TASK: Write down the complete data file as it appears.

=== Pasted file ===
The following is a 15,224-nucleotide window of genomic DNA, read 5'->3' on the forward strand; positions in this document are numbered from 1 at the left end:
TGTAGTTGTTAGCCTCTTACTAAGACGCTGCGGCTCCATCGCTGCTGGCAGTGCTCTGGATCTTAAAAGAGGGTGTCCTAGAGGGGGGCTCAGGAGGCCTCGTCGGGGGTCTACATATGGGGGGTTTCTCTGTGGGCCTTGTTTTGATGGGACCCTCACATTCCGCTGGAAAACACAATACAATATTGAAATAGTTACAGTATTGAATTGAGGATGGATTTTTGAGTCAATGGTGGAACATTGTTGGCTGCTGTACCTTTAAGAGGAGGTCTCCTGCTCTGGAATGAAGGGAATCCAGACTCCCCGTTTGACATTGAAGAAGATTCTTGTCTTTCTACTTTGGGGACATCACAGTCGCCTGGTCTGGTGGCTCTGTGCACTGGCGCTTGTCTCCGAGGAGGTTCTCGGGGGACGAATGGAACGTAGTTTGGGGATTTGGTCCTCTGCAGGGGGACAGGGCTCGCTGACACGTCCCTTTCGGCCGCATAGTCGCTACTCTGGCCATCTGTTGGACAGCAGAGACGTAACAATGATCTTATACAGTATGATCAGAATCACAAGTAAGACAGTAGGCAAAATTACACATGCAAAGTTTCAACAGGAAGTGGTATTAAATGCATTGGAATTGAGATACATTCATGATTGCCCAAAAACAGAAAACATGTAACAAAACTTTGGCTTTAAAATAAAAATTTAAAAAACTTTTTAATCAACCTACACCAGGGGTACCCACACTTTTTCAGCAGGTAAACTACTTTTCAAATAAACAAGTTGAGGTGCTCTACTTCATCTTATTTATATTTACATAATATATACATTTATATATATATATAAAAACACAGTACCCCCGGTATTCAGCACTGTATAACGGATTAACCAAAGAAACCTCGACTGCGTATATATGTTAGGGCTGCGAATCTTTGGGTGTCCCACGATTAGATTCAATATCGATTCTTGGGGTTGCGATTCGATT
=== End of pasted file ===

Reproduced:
The following is a 15,224-nucleotide window of genomic DNA, read 5'->3' on the forward strand; positions in this document are numbered from 1 at the left end:
TGTAGTTGTTAGCCTCTTACTAAGACGCTGCGGCTCCATCGCTGCTGGCAGTGCTCTGGATCTTAAAAGAGGGTGTCCTAGAGGGGGGCTCAGGAGGCCTCGTCGGGGGTCTACATATGGGGGGTTTCTCTGTGGGCCTTGTTTTGATGGGACCCTCACATTCCGCTGGAAAACACAATACAATATTGAAATAGTTACAGTATTGAATTGAGGATGGATTTTTGAGTCAATGGTGGAACATTGTTGGCTGCTGTACCTTTAAGAGGAGGTCTCCTGCTCTGGAATGAAGGGAATCCAGACTCCCCGTTTGACATTGAAGAAGATTCTTGTCTTTCTACTTTGGGGACATCACAGTCGCCTGGTCTGGTGGCTCTGTGCACTGGCGCTTGTCTCCGAGGAGGTTCTCGGGGGACGAATGGAACGTAGTTTGGGGATTTGGTCCTCTGCAGGGGGACAGGGCTCGCTGACACGTCCCTTTCGGCCGCATAGTCGCTACTCTGGCCATCTGTTGGACAGCAGAGACGTAACAATGATCTTATACAGTATGATCAGAATCACAAGTAAGACAGTAGGCAAAATTACACATGCAAAGTTTCAACAGGAAGTGGTATTAAATGCATTGGAATTGAGATACATTCATGATTGCCCAAAAACAGAAAACATGTAACAAAACTTTGGCTTTAAAATAAAAATTTAAAAAACTTTTTAATCAACCTACACCAGGGGTACCCACACTTTTTCAGCAGGTAAACTACTTTTCAAATAAACAAGTTGAGGTGCTCTACTTCATCTTATTTATATTTACATAATATATACATTTATATATATATATAAAAACACAGTACCCCCGGTATTCAGCACTGTATAACGGATTAACCAAAGAAACCTCGACTGCGTATATATGTTAGGGCTGCGAATCTTTGGGTGTCCCACGATTAGATTCAATATCGATTCTTGGGGTTGCGATTCGATT